Contracts I

Hawkins v. McGee

Supreme Court of New Hampshire, June 4, 1929

Facts:

Surgeon was to remove skin from plaintiff's chest to graft in place of scar tissue on hand. Defendant said plaintiff would be in hospital up to four days, and then could go to work normally a few days after that. Plaintiff guaranteed a "hundred percent perfect hand." Defendant's hands were not made perfect.

Procedural History:

Verdict for plaintiff on assumpsit in trial by jury. Nonsuit on negligence count.

Issues:

  • Does saying you guarantee a medical result constitute a warranty even if it's not possible to guarantee?

  • What damages is one liable for in a medical assumpsit?

Plaintiff's Argument:

Defendant should be liable for the damages.

Defendant's Argument:

Statement was only "his expression in strong language that he believed and expected" such a result. No reasonable man would think they were part of any contractual relation.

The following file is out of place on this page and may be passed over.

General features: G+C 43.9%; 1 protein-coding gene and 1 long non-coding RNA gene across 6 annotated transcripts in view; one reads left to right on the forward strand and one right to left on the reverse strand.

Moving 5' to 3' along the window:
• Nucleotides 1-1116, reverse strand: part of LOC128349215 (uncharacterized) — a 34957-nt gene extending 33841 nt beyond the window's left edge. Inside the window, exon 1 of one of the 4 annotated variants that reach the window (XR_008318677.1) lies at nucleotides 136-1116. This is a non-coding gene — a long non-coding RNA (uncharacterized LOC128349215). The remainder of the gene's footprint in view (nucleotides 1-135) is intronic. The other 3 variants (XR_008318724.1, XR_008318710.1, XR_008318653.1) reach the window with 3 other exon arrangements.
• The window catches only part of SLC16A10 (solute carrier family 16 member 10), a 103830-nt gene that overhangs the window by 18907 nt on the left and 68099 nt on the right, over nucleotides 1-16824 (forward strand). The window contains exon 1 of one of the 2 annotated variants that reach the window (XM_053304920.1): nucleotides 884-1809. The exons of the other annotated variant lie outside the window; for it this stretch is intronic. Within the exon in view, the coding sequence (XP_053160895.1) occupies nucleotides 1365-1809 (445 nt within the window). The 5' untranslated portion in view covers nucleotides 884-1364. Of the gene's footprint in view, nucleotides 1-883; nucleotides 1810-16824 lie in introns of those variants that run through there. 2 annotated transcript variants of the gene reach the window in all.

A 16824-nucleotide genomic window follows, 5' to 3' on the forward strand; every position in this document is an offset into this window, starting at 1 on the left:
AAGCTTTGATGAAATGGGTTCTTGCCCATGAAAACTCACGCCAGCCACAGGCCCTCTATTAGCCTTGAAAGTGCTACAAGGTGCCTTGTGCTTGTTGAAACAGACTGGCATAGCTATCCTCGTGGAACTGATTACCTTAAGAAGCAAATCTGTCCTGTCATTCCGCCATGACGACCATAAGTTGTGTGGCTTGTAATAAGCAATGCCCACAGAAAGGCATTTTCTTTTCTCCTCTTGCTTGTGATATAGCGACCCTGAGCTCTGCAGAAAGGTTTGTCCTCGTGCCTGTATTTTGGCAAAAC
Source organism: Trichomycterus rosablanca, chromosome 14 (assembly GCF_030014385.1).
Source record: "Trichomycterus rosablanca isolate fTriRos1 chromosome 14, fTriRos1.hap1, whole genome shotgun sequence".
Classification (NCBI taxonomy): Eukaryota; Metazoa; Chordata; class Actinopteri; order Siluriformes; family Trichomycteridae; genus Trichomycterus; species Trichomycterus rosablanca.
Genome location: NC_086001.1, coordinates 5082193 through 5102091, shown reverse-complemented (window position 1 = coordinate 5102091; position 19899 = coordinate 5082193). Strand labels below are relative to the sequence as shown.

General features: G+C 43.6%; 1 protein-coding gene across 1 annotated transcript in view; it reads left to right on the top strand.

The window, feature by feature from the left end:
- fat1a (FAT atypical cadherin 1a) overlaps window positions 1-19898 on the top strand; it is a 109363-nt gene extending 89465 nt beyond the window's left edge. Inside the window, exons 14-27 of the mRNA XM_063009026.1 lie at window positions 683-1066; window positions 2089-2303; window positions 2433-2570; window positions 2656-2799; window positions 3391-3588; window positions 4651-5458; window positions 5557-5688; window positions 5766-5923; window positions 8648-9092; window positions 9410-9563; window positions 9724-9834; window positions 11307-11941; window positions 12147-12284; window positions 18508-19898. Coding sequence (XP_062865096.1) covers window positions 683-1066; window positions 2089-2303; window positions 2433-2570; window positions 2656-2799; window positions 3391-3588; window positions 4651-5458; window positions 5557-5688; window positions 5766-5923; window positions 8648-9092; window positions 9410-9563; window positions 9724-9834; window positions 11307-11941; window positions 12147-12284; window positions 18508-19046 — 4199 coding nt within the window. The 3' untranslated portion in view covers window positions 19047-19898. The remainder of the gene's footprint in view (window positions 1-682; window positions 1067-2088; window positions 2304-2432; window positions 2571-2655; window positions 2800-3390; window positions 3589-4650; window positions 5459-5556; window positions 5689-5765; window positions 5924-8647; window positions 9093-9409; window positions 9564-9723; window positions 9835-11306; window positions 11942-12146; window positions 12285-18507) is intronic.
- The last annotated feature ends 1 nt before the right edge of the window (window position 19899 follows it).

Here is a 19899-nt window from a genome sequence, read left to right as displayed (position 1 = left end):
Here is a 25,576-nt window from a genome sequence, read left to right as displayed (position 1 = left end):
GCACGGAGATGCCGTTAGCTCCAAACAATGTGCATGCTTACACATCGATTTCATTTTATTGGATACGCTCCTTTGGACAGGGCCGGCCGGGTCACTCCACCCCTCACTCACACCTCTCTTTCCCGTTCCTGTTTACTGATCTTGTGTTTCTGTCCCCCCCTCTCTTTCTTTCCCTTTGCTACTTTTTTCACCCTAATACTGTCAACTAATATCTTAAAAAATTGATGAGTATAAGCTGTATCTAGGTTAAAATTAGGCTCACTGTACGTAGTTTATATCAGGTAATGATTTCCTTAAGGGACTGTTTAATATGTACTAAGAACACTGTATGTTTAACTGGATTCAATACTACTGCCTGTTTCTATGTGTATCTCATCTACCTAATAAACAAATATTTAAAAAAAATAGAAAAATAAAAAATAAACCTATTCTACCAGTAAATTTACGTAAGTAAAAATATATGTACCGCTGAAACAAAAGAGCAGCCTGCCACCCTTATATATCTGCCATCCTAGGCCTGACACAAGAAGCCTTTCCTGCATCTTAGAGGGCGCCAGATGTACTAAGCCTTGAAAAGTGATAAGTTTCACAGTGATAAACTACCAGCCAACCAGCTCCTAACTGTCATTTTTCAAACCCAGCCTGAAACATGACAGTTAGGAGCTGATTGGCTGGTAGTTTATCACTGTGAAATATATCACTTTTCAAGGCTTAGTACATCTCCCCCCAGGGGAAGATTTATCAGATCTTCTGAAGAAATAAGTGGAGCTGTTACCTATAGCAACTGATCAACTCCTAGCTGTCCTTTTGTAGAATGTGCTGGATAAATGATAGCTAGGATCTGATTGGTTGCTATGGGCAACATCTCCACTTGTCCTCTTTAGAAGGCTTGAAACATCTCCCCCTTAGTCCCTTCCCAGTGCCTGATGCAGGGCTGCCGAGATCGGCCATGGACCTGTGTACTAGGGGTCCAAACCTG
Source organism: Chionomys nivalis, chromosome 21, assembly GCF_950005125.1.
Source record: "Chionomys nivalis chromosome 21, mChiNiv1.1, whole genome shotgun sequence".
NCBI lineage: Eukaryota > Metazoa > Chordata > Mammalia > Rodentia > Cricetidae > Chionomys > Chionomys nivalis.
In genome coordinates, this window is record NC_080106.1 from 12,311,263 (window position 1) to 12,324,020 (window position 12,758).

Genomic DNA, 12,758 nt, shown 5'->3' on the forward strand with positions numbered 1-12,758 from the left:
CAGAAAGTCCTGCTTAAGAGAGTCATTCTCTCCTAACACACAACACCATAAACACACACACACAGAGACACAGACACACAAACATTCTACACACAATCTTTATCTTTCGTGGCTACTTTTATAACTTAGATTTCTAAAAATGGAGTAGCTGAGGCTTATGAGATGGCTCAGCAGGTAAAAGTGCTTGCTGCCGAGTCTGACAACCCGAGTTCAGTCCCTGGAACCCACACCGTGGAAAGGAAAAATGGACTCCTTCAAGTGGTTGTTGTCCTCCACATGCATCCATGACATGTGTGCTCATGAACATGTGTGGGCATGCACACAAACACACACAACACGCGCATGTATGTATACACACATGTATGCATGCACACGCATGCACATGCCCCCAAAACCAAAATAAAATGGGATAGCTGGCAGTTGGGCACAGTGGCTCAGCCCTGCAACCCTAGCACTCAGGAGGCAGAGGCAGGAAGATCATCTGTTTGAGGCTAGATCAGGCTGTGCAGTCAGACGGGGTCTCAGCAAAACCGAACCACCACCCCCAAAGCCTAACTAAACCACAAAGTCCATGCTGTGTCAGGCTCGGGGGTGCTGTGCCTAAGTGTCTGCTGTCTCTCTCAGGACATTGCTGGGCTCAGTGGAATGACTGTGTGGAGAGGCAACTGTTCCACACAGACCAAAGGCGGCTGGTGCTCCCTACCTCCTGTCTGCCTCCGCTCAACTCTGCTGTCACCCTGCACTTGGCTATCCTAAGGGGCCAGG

Rule:

A warranty is given when a reasonable person would think it has been given to him. Damages are the difference between the promised results and the actual results. Pain of the procedure is expected and hence not included.

Reasoning:

Defendant sought out plaintiff and plainly told him that such results were guaranteed. The time required may be assumed to be an estimate, but the condition of the hand was the point of the procedure and would reasonably be assumed to be a warranty.

As damages should be calculated between the promised and actual values, not the actual and initial values, the judge's instructions to the jury were erroneous and a new trial should be given.

Holding:

A warranty was formed and a new trial should be given to determine damages present between what was promised and what resulted.

Takeaway:

Contractual damages are the difference between the result and the warranty.

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